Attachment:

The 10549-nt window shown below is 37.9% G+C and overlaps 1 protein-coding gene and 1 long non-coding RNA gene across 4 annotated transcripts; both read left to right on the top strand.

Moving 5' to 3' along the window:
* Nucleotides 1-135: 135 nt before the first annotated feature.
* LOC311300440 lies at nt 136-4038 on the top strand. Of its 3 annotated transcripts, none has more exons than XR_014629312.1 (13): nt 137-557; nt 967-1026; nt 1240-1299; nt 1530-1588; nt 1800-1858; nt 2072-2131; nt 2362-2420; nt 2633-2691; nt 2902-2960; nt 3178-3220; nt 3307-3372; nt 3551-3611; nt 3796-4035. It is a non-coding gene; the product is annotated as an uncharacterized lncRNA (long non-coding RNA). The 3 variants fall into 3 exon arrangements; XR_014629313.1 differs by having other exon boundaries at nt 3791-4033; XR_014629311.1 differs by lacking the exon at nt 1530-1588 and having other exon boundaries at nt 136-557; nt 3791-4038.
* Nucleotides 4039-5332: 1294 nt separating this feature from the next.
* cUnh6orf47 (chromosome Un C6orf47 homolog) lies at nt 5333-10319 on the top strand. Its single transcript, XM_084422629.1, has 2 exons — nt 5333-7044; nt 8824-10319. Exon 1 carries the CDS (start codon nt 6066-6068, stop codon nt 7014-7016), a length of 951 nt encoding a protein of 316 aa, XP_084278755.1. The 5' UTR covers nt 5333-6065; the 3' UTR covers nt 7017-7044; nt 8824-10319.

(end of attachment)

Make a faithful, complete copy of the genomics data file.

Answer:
The 10549-nt window shown below is 37.9% G+C and overlaps 1 protein-coding gene and 1 long non-coding RNA gene across 4 annotated transcripts; both read left to right on the top strand.

Moving 5' to 3' along the window:
* Nucleotides 1-135: 135 nt before the first annotated feature.
* LOC311300440 lies at nt 136-4038 on the top strand. Of its 3 annotated transcripts, none has more exons than XR_014629312.1 (13): nt 137-557; nt 967-1026; nt 1240-1299; nt 1530-1588; nt 1800-1858; nt 2072-2131; nt 2362-2420; nt 2633-2691; nt 2902-2960; nt 3178-3220; nt 3307-3372; nt 3551-3611; nt 3796-4035. It is a non-coding gene; the product is annotated as an uncharacterized lncRNA (long non-coding RNA). The 3 variants fall into 3 exon arrangements; XR_014629313.1 differs by having other exon boundaries at nt 3791-4033; XR_014629311.1 differs by lacking the exon at nt 1530-1588 and having other exon boundaries at nt 136-557; nt 3791-4038.
* Nucleotides 4039-5332: 1294 nt separating this feature from the next.
* cUnh6orf47 (chromosome Un C6orf47 homolog) lies at nt 5333-10319 on the top strand. Its single transcript, XM_084422629.1, has 2 exons — nt 5333-7044; nt 8824-10319. Exon 1 carries the CDS (start codon nt 6066-6068, stop codon nt 7014-7016), a length of 951 nt encoding a protein of 316 aa, XP_084278755.1. The 5' UTR covers nt 5333-6065; the 3' UTR covers nt 7017-7044; nt 8824-10319.